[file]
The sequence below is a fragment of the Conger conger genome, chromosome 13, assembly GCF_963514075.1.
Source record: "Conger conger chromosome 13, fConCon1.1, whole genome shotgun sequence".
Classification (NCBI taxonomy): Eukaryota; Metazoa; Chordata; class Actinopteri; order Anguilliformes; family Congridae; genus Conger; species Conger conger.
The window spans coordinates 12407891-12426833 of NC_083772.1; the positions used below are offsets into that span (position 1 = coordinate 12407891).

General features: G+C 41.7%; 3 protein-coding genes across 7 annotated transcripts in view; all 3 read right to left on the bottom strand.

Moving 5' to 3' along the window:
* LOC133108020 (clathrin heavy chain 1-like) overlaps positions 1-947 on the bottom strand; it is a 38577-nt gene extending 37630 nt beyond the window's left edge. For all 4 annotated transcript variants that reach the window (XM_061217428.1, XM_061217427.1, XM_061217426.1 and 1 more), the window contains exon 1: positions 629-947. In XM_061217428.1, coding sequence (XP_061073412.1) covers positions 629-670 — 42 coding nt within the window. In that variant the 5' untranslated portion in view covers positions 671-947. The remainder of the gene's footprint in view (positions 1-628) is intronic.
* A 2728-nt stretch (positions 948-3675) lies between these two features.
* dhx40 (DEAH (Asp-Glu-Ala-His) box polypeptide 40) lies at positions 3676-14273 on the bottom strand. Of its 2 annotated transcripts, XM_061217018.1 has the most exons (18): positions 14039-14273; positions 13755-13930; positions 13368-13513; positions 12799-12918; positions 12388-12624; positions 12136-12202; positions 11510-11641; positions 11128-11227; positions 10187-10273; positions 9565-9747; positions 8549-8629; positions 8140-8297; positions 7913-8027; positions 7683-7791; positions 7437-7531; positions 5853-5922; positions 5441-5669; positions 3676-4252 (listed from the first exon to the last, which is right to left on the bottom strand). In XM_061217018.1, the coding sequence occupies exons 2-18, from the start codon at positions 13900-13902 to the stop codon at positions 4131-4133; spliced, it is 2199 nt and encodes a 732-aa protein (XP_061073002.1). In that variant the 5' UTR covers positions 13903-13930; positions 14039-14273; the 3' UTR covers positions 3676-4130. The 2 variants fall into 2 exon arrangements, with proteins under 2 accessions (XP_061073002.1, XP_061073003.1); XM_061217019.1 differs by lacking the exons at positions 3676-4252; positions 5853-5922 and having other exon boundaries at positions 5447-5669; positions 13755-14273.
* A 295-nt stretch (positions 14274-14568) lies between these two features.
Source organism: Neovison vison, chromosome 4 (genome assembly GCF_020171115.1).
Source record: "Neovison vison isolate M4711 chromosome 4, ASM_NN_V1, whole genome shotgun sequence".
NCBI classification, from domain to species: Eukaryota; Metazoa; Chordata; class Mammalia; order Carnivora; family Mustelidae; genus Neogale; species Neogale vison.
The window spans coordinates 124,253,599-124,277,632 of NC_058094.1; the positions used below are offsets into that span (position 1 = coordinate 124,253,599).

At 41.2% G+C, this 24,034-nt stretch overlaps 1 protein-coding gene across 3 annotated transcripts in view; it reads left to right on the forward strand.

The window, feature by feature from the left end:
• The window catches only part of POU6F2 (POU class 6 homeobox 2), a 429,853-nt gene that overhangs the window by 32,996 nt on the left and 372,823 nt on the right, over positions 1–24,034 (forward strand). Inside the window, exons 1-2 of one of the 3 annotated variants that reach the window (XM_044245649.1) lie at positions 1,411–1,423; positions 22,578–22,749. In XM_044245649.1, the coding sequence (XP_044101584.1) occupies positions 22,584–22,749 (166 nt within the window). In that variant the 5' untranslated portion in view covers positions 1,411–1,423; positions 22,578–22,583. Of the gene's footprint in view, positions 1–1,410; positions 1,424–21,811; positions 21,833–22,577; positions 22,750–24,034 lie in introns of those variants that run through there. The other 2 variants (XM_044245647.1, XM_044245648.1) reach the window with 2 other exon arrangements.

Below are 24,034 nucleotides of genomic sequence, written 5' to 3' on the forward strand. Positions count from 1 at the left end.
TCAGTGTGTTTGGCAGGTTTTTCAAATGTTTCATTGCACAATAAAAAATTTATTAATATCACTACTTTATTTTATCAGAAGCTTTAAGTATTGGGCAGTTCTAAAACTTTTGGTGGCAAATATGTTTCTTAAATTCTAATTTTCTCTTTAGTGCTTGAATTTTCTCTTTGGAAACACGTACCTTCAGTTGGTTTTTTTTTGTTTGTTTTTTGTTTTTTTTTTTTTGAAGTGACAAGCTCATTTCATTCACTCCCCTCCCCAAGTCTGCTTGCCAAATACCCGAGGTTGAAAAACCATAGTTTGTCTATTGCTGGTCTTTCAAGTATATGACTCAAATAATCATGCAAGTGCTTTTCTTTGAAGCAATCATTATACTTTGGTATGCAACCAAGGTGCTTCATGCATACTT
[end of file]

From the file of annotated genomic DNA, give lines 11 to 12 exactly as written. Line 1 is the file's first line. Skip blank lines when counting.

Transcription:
Source organism: Neovison vison, chromosome 4 (genome assembly GCF_020171115.1).
Source record: "Neovison vison isolate M4711 chromosome 4, ASM_NN_V1, whole genome shotgun sequence".